Helping Guide Patients To Breast Health

There are several risk factors for breast cancer among women. Helping patients understand their medical history and how it contributes to their own risk is essential in promoting a preventive approach to breast cancer. Some factors are outside of our control, like age. Women are also at an increased risk of cancer directly following menopause, and roughly 10% of breast cancers may be related to genetics. However, some risk factors can be mitigated. Losing weight and eliminating the use of tobacco and alcohol may help decrease risk. Here is a list of significant risk factors that may prompt patients to be extra vigilant about their breast health:

  1. Older age
  2. A personal history of breast cancer or benign (noncancer) breast disease
  3. Family history risk of breast cancer
  4. Radiation therapy to the breast or chest
  5. Obesity
  6. Tobacco use
  7. Drinking alcohol

Breast Health & The Importance Of Education

Patient self-examination and awareness are powerful tools in detecting early signs of breast cancer, which dramatically increase the chance of successful treatment. Successful patient self-examination begins with a sense of what’s normal for a woman’s own breasts. Encourage patients to conduct regular breast self-exams. With practice, women will discover how breasts vary in sensitivity, texture, and size at different times of the menstrual cycle and with age.

Here Are The Top 12 Physical Signs Of Breast Cancer:

  1. Increased breast density
  2. Large dimples
  3. Scabbing on the surface
  4. Redness and warm sensation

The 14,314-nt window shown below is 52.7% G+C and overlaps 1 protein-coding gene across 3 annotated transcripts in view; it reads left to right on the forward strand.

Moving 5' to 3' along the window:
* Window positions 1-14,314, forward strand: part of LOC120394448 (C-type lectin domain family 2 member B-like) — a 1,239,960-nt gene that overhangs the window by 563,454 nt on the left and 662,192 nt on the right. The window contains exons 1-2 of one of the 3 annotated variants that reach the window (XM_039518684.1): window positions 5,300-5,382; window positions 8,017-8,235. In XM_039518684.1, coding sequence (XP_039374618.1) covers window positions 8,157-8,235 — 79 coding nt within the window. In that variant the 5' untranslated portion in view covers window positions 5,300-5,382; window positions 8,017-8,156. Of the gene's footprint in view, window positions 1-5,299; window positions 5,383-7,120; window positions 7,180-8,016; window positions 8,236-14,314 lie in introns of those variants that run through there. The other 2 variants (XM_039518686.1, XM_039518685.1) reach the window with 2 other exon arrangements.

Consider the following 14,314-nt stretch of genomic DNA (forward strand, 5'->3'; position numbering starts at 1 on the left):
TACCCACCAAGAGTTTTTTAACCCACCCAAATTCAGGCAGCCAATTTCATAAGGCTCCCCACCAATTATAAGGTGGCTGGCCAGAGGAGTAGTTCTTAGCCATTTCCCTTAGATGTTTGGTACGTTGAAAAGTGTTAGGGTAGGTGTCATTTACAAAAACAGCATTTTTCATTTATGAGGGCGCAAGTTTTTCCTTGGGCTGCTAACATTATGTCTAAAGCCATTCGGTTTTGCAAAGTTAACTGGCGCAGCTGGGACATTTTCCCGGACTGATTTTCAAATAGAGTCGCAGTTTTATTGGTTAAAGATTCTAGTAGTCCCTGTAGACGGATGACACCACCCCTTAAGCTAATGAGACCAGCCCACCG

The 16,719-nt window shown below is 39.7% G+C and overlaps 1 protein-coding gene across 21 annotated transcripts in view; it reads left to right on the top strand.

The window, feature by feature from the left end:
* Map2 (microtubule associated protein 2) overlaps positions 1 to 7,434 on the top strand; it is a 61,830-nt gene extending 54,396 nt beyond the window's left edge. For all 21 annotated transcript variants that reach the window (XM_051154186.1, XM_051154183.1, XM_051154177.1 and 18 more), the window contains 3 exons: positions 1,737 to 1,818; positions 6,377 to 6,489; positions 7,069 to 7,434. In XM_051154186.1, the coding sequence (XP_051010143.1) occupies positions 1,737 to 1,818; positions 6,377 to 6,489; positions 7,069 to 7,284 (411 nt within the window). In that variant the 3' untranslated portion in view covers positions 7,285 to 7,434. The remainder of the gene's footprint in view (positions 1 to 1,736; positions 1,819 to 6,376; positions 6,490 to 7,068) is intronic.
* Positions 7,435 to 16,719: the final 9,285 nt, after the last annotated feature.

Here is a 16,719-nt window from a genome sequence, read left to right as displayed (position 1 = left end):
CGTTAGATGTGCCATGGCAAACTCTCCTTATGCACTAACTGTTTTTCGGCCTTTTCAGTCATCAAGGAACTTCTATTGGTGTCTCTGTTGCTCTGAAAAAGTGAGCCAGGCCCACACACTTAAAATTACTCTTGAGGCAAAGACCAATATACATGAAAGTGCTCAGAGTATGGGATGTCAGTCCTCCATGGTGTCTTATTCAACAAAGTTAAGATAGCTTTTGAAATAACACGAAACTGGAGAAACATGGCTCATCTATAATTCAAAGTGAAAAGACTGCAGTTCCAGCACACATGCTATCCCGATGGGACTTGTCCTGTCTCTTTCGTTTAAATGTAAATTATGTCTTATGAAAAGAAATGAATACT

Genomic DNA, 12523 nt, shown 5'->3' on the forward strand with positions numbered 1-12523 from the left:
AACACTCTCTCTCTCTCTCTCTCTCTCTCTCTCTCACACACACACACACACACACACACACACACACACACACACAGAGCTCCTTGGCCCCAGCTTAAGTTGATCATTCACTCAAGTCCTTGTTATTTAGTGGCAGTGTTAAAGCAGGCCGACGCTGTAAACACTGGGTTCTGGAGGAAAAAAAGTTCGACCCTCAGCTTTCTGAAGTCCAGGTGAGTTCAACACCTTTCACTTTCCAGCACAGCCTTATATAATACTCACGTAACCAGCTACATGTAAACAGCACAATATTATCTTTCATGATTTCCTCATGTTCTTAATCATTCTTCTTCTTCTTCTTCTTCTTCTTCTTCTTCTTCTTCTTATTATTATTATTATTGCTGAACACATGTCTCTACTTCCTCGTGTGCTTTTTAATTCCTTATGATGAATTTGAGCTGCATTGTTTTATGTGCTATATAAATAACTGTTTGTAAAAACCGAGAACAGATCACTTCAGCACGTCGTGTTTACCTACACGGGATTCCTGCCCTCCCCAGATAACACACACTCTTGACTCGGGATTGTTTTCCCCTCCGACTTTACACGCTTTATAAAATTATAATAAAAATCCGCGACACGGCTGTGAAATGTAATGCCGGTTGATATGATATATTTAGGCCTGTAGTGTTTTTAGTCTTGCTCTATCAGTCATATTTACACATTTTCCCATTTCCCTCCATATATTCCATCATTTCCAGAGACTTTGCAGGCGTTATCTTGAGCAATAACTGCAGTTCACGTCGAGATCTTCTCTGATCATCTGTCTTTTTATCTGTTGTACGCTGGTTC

5. Fluid secretion
  6. Skin sores
  7. Bumps
  8. Enlarged veins
  9. Sunken nipples
  10. Change in shape and size
  11. Enlarged, swollen skin follicles
  12. Hardened lumps

Hormones & Breast Health

The average age of women diagnosed with breast cancer is 61. This age may coincide with the incidence of menopause, as women have stopped producing significant amounts of estrogen, progesterone, and testosterone. Helping women understand how these changes affect their bodies and how these hormones interact with their breasts’ receptors and cells are critical for proper education and prevention.

The Hormone Receptor Model

Dr. Edward Friedman has performed extensive research on a hormone receptor model for understanding the relationship between hormones and breast cancer proliferation. This model explains that endogenous estradiol levels do not initiate breast cancer but rather increased aromatase activity leading to high estradiol levels in epithelial cells and surrounding fat cells that influence the proliferation of this disease. This model also explains how the two different progesterone receptors may affect the performance of progesterone, and how individual genetic differences may render its effect differently.

BioTE’s Research & The Importance Оf Testosterone

Testosterone receptors are the most widely expressed hormone receptors in the breast and may have a breast protective effect on potential breast cancers. In a recent white paper study on the hormone receptor model, Gary S. Donovitz, MD, and Mandy Cotten, DNP, explain that a review of the history of androgen therapy reveals that testosterone and dihydrotestosterone were used successfully to treat breast cancer in the 1940s and 1950s and that activated androgen receptors have a potential tumoricidal effect.

Most post-menopausal breast cancers are estrogen receptor-positive, and 75% of these tumors are androgen receptor-positive, allowing for an increase in apoptosis and a decrease in cellular proliferation. While the research of hormone receptors and breast cancer is ongoing, the clinical utility of hormone optimization to support breast health has been clearly established..

As a result of these positive experiences, I began seeing Dr Weaver as a patient. I’ve also trusted her with the care of my two young sons who have both needed treatment for fractures and sports injuries. I appreciate her approach to medicine.

K.W. age 38